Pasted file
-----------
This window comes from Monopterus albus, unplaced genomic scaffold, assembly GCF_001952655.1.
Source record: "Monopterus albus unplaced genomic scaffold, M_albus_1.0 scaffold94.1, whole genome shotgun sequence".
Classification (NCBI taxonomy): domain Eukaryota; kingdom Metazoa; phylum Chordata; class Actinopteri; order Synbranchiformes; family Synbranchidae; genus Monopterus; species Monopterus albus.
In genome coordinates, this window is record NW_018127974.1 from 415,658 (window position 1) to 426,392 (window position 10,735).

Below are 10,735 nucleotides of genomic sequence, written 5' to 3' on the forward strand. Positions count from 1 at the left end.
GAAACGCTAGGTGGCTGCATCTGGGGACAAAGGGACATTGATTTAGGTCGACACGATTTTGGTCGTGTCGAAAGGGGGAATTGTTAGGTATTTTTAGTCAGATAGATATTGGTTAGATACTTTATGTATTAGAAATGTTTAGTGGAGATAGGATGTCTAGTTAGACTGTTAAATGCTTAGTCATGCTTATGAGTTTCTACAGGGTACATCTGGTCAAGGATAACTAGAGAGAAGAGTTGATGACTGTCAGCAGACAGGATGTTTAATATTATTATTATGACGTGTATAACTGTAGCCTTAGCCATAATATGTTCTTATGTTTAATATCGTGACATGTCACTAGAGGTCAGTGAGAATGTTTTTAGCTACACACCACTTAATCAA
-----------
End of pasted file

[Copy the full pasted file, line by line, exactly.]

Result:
This window comes from Monopterus albus, unplaced genomic scaffold, assembly GCF_001952655.1.
Source record: "Monopterus albus unplaced genomic scaffold, M_albus_1.0 scaffold94.1, whole genome shotgun sequence".
Classification (NCBI taxonomy): domain Eukaryota; kingdom Metazoa; phylum Chordata; class Actinopteri; order Synbranchiformes; family Synbranchidae; genus Monopterus; species Monopterus albus.
In genome coordinates, this window is record NW_018127974.1 from 415,658 (window position 1) to 426,392 (window position 10,735).

Below are 10,735 nucleotides of genomic sequence, written 5' to 3' on the forward strand. Positions count from 1 at the left end.
GAAACGCTAGGTGGCTGCATCTGGGGACAAAGGGACATTGATTTAGGTCGACACGATTTTGGTCGTGTCGAAAGGGGGAATTGTTAGGTATTTTTAGTCAGATAGATATTGGTTAGATACTTTATGTATTAGAAATGTTTAGTGGAGATAGGATGTCTAGTTAGACTGTTAAATGCTTAGTCATGCTTATGAGTTTCTACAGGGTACATCTGGTCAAGGATAACTAGAGAGAAGAGTTGATGACTGTCAGCAGACAGGATGTTTAATATTATTATTATGACGTGTATAACTGTAGCCTTAGCCATAATATGTTCTTATGTTTAATATCGTGACATGTCACTAGAGGTCAGTGAGAATGTTTTTAGCTACACACCACTTAATCAA